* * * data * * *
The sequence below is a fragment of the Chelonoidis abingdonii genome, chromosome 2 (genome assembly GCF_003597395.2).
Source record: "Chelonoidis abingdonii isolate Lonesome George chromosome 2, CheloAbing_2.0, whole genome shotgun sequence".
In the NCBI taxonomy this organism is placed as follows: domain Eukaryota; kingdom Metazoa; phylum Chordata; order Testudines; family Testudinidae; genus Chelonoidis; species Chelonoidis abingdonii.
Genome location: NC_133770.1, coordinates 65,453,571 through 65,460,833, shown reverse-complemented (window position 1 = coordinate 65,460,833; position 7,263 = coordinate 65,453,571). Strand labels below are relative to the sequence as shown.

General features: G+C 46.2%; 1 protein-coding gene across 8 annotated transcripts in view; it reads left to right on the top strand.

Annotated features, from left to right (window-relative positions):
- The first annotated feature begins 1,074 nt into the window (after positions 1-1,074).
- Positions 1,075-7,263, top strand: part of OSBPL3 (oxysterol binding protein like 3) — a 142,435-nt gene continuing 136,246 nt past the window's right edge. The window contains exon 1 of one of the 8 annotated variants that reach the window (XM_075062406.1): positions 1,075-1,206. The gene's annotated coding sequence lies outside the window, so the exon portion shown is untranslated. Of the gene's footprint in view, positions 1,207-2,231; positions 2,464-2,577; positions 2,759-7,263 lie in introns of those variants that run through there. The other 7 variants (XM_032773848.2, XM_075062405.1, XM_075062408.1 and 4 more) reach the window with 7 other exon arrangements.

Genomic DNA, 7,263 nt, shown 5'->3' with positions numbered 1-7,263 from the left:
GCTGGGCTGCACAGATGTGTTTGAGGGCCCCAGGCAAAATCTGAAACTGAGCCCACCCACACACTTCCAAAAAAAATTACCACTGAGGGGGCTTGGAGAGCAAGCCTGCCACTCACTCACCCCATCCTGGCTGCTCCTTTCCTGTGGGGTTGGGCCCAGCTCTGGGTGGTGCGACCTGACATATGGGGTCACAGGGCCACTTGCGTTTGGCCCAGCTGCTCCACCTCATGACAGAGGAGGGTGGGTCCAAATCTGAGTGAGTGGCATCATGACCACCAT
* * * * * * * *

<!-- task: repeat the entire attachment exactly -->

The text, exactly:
The sequence below is a fragment of the Chelonoidis abingdonii genome, chromosome 2 (genome assembly GCF_003597395.2).
Source record: "Chelonoidis abingdonii isolate Lonesome George chromosome 2, CheloAbing_2.0, whole genome shotgun sequence".
In the NCBI taxonomy this organism is placed as follows: domain Eukaryota; kingdom Metazoa; phylum Chordata; order Testudines; family Testudinidae; genus Chelonoidis; species Chelonoidis abingdonii.
Genome location: NC_133770.1, coordinates 65,453,571 through 65,460,833, shown reverse-complemented (window position 1 = coordinate 65,460,833; position 7,263 = coordinate 65,453,571). Strand labels below are relative to the sequence as shown.

General features: G+C 46.2%; 1 protein-coding gene across 8 annotated transcripts in view; it reads left to right on the top strand.

Annotated features, from left to right (window-relative positions):
- The first annotated feature begins 1,074 nt into the window (after positions 1-1,074).
- Positions 1,075-7,263, top strand: part of OSBPL3 (oxysterol binding protein like 3) — a 142,435-nt gene continuing 136,246 nt past the window's right edge. The window contains exon 1 of one of the 8 annotated variants that reach the window (XM_075062406.1): positions 1,075-1,206. The gene's annotated coding sequence lies outside the window, so the exon portion shown is untranslated. Of the gene's footprint in view, positions 1,207-2,231; positions 2,464-2,577; positions 2,759-7,263 lie in introns of those variants that run through there. The other 7 variants (XM_032773848.2, XM_075062405.1, XM_075062408.1 and 4 more) reach the window with 7 other exon arrangements.

Genomic DNA, 7,263 nt, shown 5'->3' with positions numbered 1-7,263 from the left:
GCTGGGCTGCACAGATGTGTTTGAGGGCCCCAGGCAAAATCTGAAACTGAGCCCACCCACACACTTCCAAAAAAAATTACCACTGAGGGGGCTTGGAGAGCAAGCCTGCCACTCACTCACCCCATCCTGGCTGCTCCTTTCCTGTGGGGTTGGGCCCAGCTCTGGGTGGTGCGACCTGACATATGGGGTCACAGGGCCACTTGCGTTTGGCCCAGCTGCTCCACCTCATGACAGAGGAGGGTGGGTCCAAATCTGAGTGAGTGGCATCATGACCACCAT